DCS Gave Taxpayer Money to Non-Profit Run by DCS Superintendent

Donations raise legal, ethical questions about spending at financially troubled agency

NBC 5 Investigates has uncovered records showing Dallas County schools gave several thousand dollars of taxpayer money to a charity run by the DCS Superintendent, Rick Sorrells.

The donations raise new ethical concerns about the use of public funds at the school busing agency that’s in financial trouble.

Expense records show DCS sponsored a golf tournament in 2015 for the White Rock Lake Foundation, a non-profit that helps support the White Rock Lake Park.

The foundation’s website also listed DCS as a sponsor.

The president of the foundation is Rick Sorrells, who is also the superintendent at DCS.

Records show in all DCS has given the White Rock Lake Foundation more than $4,600 of taxpayer money since 2013.

But when NBC 5 approached Sorrells at DCS headquarters on Wednesday, he didn’t seem to remember the donations made to the foundations when questioned.

DCS records show Sorrells signed one expense report that included a DCS payment to the foundation in 2015.

It shows, Sorrells assistant superintendent, Susan Falvo, used her DCS issued credit card to donate $900 for a “double eagle sponsorship” at the White Rock Lake Foundation’s annual golf tournament.

Falvo is also the treasurer of the White Rock Lake Foundation according to the foundation's website.

Photos on the foundation’s Facebook page show Falvo on the golf course at the 2016 tournament.

The White Rock Lake Foundation’s website also shows DCS has sponsored the tournament three years in a row.

And DCS check records show DCS wrote four checks to the foundation since 2013, including two for $1,000 each.

"I would certainly be concerned about that, certainly from a perception perspective, it looks like there's some inappropriate dealing going on," said attorney Stephen Dubner.

Dubner advises Texas school districts and says state law prohibits districts from gifting taxpayer money to private groups like non-profits unless the school board can prove the donation benefited the public.

"It can't just be we want to do it - there has to be some benefit the school district is getting in return, otherwise it's a gift of public funds which is prohibited by the Texas constitution," said Dubner.

For several months, NBC 5 has been trying to speak with Sorrells on camera about a number of financial and safety issues at DCS, but Sorrells has declined requests for an interview.

On Wednesday evening, NBC 5 approached Sorrells at DCS headquarters to ask how the donations to his foundation were an appropriate use of taxpayer money.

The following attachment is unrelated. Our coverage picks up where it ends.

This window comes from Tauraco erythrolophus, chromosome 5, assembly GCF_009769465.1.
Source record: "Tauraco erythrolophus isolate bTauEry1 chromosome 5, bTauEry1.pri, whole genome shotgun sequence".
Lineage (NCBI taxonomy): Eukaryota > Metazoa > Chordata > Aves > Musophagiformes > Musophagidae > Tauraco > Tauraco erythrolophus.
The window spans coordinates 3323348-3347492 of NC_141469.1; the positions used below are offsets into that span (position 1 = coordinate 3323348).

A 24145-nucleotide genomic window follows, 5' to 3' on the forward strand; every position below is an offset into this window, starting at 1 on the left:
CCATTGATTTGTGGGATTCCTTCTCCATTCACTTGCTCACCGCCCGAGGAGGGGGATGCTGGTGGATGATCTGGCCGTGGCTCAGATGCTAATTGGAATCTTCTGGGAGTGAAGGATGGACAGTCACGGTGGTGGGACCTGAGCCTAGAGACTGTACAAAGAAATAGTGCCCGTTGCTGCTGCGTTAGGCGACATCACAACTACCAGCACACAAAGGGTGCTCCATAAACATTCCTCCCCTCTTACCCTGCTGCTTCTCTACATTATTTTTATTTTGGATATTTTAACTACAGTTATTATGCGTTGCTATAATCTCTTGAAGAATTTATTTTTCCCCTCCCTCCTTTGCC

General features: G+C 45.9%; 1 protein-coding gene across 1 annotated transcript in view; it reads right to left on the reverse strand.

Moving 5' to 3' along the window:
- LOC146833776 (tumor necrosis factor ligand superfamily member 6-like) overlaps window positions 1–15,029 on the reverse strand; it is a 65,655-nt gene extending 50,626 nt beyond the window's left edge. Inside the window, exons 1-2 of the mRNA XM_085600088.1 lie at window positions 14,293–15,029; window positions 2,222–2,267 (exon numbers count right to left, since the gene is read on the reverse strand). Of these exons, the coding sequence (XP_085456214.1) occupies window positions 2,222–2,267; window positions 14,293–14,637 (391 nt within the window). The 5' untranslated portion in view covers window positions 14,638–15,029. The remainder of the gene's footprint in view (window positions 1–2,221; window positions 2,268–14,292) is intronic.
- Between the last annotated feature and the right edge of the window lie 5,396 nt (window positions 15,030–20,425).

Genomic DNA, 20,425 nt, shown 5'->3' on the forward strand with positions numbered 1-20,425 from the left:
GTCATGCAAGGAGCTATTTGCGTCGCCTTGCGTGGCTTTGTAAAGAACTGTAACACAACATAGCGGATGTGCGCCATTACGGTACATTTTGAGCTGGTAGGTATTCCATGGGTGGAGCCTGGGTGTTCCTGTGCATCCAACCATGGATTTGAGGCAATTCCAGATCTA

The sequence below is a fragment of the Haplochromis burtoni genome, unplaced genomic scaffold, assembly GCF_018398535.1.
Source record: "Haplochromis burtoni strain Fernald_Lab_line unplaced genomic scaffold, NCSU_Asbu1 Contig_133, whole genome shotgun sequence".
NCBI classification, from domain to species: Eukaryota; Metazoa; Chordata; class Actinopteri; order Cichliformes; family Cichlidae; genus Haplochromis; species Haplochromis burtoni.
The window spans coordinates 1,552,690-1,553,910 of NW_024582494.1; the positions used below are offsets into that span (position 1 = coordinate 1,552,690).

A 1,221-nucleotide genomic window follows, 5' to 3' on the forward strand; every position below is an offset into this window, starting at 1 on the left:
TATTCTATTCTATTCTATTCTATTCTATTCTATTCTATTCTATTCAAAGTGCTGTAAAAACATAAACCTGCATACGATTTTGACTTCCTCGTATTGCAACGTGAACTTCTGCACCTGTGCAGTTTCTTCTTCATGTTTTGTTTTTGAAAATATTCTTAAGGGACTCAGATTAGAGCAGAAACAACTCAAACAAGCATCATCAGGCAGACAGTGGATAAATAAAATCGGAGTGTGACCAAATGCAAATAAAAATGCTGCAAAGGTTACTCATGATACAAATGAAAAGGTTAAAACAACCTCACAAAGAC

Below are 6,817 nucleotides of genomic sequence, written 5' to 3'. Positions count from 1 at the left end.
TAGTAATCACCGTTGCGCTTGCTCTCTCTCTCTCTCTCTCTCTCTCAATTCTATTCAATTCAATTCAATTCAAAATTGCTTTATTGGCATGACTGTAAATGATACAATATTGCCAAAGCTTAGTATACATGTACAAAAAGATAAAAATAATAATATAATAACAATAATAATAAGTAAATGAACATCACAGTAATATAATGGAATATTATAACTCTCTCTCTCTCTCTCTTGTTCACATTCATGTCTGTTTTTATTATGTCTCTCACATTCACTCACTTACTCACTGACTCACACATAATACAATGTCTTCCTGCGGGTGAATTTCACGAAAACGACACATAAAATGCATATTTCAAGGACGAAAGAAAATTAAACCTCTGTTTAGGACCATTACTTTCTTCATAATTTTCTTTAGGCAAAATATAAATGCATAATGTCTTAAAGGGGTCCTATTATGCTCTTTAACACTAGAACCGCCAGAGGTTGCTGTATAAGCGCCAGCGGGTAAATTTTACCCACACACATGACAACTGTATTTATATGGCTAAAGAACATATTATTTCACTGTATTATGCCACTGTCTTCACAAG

Sorrells said he’d have to check with Falvo about the expenses and said he was working with his public relations people and would meet NBC 5 later for a formal interview.

When asked why he wouldn’t talk about the issue, Sorrells responded, "I will, I will, Scott. That's what I said about this. I've talked to our PR people and I will visit with you."

Sorrells has not contacted NBC 5 since to set up an interview.

But Thursday afternoon, he sent a statement saying, "These charitable contributions are legal and were made to create and develop relationships within the myriad communities we serve as well as increase our presence within those communities. It is a common practice with public institutions throughout the city and state."

More photos from the 2016 White Rock Lake Foundation golf tournament raise other questions about conflict of interest. A photo of a banner listing the sponsors shows Force Multiplier Solutions was the tournament’s dinner sponsor.

Force Multiplier Solutions is the school bus camera vendor DCS has paid more than $53 million on since 2009. Spending on a camera program that’s now been blamed for contributing to financial troubles at DCS.

Photos from the White Rock Lake Foundation’s Facebook page show Force Multiplier’s CEO, Robert Leonard, at another White Rock Lake Foundation event in 2014, along with DCS board president, Larry Duncan.

Last week, NBC 5 Investigates reported Duncan accepted more than $245,000 in campaign contributions from Leonard and others tied to Force Multiplier Solutions.

All of this teeing up more questions about ethics and taxpayer money benefiting a private group run by the man in charge of a public agency.

"Certainly on the outside, it just doesn't look right," said Dubner.

NBC 5 tried to reach assistant superintendent, Susan Falvo, for comment today and learned she’s been laid off.

DCS has cut more than 90 staff members because of the budget troubles.

Falvo’s purchase card records show her card was also used to give thousands of dollars of taxpayer money to her community groups, too.

That includes donations and membership dues paid to a local chamber of commerce where Falvo serves on the advisory board and previously served on the board of directors.

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